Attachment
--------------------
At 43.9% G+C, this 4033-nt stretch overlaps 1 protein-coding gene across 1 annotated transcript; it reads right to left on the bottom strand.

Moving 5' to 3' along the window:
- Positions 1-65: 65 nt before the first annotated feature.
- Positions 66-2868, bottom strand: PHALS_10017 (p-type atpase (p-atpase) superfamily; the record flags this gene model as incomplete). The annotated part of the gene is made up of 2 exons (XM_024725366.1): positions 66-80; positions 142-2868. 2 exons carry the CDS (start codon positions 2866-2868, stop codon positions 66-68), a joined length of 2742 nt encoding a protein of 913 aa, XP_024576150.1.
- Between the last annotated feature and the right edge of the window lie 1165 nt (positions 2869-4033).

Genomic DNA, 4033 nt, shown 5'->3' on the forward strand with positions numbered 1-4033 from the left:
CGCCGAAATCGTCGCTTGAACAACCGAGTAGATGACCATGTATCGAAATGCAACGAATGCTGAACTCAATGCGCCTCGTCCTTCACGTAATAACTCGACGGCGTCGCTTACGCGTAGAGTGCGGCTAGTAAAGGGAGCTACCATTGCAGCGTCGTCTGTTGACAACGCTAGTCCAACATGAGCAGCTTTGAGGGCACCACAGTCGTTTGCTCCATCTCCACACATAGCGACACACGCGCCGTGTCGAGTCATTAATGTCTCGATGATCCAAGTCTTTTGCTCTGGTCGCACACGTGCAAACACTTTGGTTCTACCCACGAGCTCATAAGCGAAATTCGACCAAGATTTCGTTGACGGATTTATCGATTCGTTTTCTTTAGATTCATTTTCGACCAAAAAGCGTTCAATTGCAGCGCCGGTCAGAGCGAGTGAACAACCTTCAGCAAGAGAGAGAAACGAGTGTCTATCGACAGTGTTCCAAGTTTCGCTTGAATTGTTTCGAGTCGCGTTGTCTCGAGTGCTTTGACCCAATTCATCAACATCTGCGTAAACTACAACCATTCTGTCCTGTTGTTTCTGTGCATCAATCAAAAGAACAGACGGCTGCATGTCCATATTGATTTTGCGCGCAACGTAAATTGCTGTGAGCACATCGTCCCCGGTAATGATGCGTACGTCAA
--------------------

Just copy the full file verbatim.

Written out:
At 43.9% G+C, this 4033-nt stretch overlaps 1 protein-coding gene across 1 annotated transcript; it reads right to left on the bottom strand.

Moving 5' to 3' along the window:
- Positions 1-65: 65 nt before the first annotated feature.
- Positions 66-2868, bottom strand: PHALS_10017 (p-type atpase (p-atpase) superfamily; the record flags this gene model as incomplete). The annotated part of the gene is made up of 2 exons (XM_024725366.1): positions 66-80; positions 142-2868. 2 exons carry the CDS (start codon positions 2866-2868, stop codon positions 66-68), a joined length of 2742 nt encoding a protein of 913 aa, XP_024576150.1.
- Between the last annotated feature and the right edge of the window lie 1165 nt (positions 2869-4033).

Genomic DNA, 4033 nt, shown 5'->3' on the forward strand with positions numbered 1-4033 from the left:
CGCCGAAATCGTCGCTTGAACAACCGAGTAGATGACCATGTATCGAAATGCAACGAATGCTGAACTCAATGCGCCTCGTCCTTCACGTAATAACTCGACGGCGTCGCTTACGCGTAGAGTGCGGCTAGTAAAGGGAGCTACCATTGCAGCGTCGTCTGTTGACAACGCTAGTCCAACATGAGCAGCTTTGAGGGCACCACAGTCGTTTGCTCCATCTCCACACATAGCGACACACGCGCCGTGTCGAGTCATTAATGTCTCGATGATCCAAGTCTTTTGCTCTGGTCGCACACGTGCAAACACTTTGGTTCTACCCACGAGCTCATAAGCGAAATTCGACCAAGATTTCGTTGACGGATTTATCGATTCGTTTTCTTTAGATTCATTTTCGACCAAAAAGCGTTCAATTGCAGCGCCGGTCAGAGCGAGTGAACAACCTTCAGCAAGAGAGAGAAACGAGTGTCTATCGACAGTGTTCCAAGTTTCGCTTGAATTGTTTCGAGTCGCGTTGTCTCGAGTGCTTTGACCCAATTCATCAACATCTGCGTAAACTACAACCATTCTGTCCTGTTGTTTCTGTGCATCAATCAAAAGAACAGACGGCTGCATGTCCATATTGATTTTGCGCGCAACGTAAATTGCTGTGAGCACATCGTCCCCGGTAATGATGCGTACGTCAA